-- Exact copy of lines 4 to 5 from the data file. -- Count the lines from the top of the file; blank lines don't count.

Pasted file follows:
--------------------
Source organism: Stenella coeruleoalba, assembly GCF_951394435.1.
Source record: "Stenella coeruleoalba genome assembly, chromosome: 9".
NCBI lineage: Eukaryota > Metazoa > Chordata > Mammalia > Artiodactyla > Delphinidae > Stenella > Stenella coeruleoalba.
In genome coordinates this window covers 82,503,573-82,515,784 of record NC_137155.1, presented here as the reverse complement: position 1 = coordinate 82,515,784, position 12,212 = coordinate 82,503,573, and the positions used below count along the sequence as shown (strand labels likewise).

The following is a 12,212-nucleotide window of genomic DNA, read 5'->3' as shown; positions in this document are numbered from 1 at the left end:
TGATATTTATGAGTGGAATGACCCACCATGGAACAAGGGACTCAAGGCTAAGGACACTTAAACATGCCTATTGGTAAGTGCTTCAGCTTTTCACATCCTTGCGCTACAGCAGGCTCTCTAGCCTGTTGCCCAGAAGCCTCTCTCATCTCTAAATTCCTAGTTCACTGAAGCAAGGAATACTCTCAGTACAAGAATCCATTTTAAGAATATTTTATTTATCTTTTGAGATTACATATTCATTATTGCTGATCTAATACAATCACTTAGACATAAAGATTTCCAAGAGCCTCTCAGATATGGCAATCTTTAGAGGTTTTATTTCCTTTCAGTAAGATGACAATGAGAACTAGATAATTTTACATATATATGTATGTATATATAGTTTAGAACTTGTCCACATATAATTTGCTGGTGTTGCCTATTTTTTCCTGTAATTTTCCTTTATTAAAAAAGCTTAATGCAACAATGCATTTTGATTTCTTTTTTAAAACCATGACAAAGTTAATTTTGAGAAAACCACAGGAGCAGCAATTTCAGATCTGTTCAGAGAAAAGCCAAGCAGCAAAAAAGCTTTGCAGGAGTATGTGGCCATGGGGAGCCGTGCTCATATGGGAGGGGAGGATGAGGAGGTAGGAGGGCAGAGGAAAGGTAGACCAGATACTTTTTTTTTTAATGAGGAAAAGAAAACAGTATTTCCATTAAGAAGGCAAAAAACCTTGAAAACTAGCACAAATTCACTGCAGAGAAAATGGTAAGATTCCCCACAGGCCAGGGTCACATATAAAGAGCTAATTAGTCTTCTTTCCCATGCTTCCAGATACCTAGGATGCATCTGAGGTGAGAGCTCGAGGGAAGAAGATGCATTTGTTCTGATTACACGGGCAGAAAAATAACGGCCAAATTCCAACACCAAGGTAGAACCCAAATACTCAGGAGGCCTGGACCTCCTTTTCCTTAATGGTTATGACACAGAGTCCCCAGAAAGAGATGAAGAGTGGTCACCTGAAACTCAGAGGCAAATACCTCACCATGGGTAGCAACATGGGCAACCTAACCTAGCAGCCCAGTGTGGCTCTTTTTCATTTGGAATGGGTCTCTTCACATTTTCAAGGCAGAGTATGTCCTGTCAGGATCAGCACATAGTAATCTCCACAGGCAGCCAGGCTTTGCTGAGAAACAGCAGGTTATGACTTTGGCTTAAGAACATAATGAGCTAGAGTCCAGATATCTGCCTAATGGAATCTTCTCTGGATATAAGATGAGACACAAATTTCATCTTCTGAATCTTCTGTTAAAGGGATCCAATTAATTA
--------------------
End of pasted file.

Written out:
In genome coordinates this window covers 82,503,573-82,515,784 of record NC_137155.1, presented here as the reverse complement: position 1 = coordinate 82,515,784, position 12,212 = coordinate 82,503,573, and the positions used below count along the sequence as shown (strand labels likewise).

The following is a 12,212-nucleotide window of genomic DNA, read 5'->3' as shown; positions in this document are numbered from 1 at the left end: